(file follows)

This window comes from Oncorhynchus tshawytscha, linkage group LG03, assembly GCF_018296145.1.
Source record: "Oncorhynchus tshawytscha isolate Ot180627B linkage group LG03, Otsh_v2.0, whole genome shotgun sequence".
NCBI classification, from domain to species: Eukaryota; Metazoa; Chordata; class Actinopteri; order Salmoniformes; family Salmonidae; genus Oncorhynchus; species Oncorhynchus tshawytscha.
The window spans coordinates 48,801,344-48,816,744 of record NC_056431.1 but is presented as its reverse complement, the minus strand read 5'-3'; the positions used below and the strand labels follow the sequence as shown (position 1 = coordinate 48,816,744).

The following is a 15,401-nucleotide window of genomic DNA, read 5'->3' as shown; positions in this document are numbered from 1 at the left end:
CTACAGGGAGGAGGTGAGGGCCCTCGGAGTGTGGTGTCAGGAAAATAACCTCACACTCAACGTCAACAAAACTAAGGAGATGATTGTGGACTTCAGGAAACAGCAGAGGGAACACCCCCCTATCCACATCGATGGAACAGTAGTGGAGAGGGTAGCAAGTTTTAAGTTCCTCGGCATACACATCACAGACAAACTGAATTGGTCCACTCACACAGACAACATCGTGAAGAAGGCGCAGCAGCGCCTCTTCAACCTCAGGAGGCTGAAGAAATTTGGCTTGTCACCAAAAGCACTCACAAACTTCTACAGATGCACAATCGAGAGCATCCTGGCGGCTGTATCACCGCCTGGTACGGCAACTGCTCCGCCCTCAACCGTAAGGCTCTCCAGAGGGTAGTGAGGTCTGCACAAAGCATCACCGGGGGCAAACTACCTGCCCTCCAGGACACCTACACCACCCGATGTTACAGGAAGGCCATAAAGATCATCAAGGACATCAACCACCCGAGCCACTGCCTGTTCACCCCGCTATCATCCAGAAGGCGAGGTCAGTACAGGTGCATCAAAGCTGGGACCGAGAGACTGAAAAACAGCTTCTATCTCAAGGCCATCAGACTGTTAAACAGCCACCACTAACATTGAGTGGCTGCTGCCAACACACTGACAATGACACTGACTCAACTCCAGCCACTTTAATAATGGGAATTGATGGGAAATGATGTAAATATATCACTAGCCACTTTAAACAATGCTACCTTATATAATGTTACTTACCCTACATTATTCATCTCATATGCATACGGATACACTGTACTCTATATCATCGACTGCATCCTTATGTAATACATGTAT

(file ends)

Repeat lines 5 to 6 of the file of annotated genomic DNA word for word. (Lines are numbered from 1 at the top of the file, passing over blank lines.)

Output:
The following is a 15,401-nucleotide window of genomic DNA, read 5'->3' as shown; positions in this document are numbered from 1 at the left end:
CTACAGGGAGGAGGTGAGGGCCCTCGGAGTGTGGTGTCAGGAAAATAACCTCACACTCAACGTCAACAAAACTAAGGAGATGATTGTGGACTTCAGGAAACAGCAGAGGGAACACCCCCCTATCCACATCGATGGAACAGTAGTGGAGAGGGTAGCAAGTTTTAAGTTCCTCGGCATACACATCACAGACAAACTGAATTGGTCCACTCACACAGACAACATCGTGAAGAAGGCGCAGCAGCGCCTCTTCAACCTCAGGAGGCTGAAGAAATTTGGCTTGTCACCAAAAGCACTCACAAACTTCTACAGATGCACAATCGAGAGCATCCTGGCGGCTGTATCACCGCCTGGTACGGCAACTGCTCCGCCCTCAACCGTAAGGCTCTCCAGAGGGTAGTGAGGTCTGCACAAAGCATCACCGGGGGCAAACTACCTGCCCTCCAGGACACCTACACCACCCGATGTTACAGGAAGGCCATAAAGATCATCAAGGACATCAACCACCCGAGCCACTGCCTGTTCACCCCGCTATCATCCAGAAGGCGAGGTCAGTACAGGTGCATCAAAGCTGGGACCGAGAGACTGAAAAACAGCTTCTATCTCAAGGCCATCAGACTGTTAAACAGCCACCACTAACATTGAGTGGCTGCTGCCAACACACTGACAATGACACTGACTCAACTCCAGCCACTTTAATAATGGGAATTGATGGGAAATGATGTAAATATATCACTAGCCACTTTAAACAATGCTACCTTATATAATGTTACTTACCCTACATTATTCATCTCATATGCATACGGATACACTGTACTCTATATCATCGACTGCATCCTTATGTAATACATGTAT